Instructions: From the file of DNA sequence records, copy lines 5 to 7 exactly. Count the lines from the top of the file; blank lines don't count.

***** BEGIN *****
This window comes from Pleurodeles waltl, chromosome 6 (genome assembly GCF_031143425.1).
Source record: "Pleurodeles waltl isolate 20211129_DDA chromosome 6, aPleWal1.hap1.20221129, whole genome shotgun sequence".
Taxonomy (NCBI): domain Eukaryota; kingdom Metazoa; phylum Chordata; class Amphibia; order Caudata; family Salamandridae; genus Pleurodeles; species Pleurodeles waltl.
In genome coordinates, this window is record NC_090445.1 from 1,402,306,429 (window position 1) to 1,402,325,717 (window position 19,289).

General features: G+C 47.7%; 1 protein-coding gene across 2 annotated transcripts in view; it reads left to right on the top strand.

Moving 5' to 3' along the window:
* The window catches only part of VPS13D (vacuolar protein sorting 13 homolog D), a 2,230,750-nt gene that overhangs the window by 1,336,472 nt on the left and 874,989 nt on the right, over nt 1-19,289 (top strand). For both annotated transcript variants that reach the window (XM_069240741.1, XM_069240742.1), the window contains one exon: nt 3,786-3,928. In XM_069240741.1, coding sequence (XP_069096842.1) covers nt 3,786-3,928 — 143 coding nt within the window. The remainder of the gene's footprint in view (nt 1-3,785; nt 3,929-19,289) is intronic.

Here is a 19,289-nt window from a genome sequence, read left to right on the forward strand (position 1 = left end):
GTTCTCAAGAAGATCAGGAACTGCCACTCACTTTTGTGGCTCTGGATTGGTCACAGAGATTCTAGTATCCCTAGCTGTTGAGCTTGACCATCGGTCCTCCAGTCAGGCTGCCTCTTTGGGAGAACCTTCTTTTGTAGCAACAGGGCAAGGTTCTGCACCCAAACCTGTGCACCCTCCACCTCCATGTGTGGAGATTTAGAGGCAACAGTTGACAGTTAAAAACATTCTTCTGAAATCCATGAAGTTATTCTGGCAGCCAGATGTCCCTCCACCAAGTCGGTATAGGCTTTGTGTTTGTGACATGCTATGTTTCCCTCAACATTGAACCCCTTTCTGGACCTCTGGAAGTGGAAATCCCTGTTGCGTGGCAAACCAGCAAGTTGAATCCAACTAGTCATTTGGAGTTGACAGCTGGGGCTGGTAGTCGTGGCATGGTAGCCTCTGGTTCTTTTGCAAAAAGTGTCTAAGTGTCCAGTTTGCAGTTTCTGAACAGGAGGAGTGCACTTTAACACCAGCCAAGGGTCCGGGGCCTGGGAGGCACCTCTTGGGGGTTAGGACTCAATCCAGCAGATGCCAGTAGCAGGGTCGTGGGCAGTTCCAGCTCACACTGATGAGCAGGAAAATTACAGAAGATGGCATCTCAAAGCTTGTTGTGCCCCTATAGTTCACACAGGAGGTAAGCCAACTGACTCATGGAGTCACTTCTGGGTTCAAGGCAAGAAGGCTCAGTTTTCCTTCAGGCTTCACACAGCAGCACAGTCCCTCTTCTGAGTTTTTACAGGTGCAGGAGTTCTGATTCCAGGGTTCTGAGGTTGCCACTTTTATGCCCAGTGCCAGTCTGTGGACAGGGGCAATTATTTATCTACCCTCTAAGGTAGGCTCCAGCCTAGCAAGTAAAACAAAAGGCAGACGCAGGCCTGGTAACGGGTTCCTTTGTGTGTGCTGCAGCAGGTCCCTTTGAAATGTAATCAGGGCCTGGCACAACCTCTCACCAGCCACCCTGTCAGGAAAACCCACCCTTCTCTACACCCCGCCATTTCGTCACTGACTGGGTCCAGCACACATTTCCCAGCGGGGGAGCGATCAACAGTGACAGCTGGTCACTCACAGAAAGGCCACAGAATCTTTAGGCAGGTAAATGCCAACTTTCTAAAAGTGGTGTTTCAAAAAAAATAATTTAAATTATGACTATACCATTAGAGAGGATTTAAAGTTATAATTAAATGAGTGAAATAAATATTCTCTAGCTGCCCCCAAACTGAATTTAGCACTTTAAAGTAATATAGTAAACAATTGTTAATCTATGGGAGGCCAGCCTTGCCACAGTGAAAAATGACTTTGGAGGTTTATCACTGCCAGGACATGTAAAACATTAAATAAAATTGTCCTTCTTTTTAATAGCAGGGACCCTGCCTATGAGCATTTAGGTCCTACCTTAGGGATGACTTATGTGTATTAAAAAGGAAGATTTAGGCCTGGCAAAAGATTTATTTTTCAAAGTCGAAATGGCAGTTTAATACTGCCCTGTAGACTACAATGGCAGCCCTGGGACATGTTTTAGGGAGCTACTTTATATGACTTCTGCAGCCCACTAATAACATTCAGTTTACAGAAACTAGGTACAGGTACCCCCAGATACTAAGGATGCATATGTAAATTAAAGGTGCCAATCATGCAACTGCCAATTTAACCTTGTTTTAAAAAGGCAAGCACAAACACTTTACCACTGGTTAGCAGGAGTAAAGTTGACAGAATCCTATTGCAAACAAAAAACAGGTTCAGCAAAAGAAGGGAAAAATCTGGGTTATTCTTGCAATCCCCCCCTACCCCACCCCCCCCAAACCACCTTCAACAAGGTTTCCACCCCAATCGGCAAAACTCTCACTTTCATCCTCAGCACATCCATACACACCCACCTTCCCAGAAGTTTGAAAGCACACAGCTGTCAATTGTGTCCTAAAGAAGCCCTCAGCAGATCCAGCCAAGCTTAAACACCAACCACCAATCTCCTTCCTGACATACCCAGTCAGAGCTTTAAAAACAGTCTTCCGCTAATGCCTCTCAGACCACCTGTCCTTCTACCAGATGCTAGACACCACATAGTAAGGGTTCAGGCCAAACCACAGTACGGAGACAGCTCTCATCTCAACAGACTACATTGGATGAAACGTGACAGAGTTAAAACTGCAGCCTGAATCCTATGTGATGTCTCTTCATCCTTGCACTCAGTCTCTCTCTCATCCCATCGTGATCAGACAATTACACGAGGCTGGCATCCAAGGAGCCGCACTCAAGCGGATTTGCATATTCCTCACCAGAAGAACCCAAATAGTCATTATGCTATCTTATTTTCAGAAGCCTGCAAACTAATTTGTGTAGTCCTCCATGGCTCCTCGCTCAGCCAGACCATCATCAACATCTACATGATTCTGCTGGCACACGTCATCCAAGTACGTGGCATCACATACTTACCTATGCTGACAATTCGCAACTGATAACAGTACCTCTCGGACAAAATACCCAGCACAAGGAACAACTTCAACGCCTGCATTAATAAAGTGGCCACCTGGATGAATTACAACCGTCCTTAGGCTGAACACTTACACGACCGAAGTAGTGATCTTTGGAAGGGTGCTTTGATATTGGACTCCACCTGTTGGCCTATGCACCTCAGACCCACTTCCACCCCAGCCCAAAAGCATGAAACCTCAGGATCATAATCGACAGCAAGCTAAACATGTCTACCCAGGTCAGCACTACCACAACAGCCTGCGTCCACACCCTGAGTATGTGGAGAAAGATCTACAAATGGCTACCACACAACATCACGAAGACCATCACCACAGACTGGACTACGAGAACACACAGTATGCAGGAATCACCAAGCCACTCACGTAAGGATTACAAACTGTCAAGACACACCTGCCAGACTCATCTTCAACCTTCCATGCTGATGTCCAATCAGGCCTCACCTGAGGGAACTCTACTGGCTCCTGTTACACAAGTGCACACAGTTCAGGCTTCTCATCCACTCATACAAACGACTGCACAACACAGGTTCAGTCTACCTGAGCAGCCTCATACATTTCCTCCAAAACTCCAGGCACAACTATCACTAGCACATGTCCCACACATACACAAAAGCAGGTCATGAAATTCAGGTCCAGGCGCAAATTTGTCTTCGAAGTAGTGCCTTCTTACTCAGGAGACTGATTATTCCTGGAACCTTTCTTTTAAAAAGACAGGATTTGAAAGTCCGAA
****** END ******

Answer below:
General features: G+C 47.7%; 1 protein-coding gene across 2 annotated transcripts in view; it reads left to right on the top strand.

Moving 5' to 3' along the window:
* The window catches only part of VPS13D (vacuolar protein sorting 13 homolog D), a 2,230,750-nt gene that overhangs the window by 1,336,472 nt on the left and 874,989 nt on the right, over nt 1-19,289 (top strand). For both annotated transcript variants that reach the window (XM_069240741.1, XM_069240742.1), the window contains one exon: nt 3,786-3,928. In XM_069240741.1, coding sequence (XP_069096842.1) covers nt 3,786-3,928 — 143 coding nt within the window. The remainder of the gene's footprint in view (nt 1-3,785; nt 3,929-19,289) is intronic.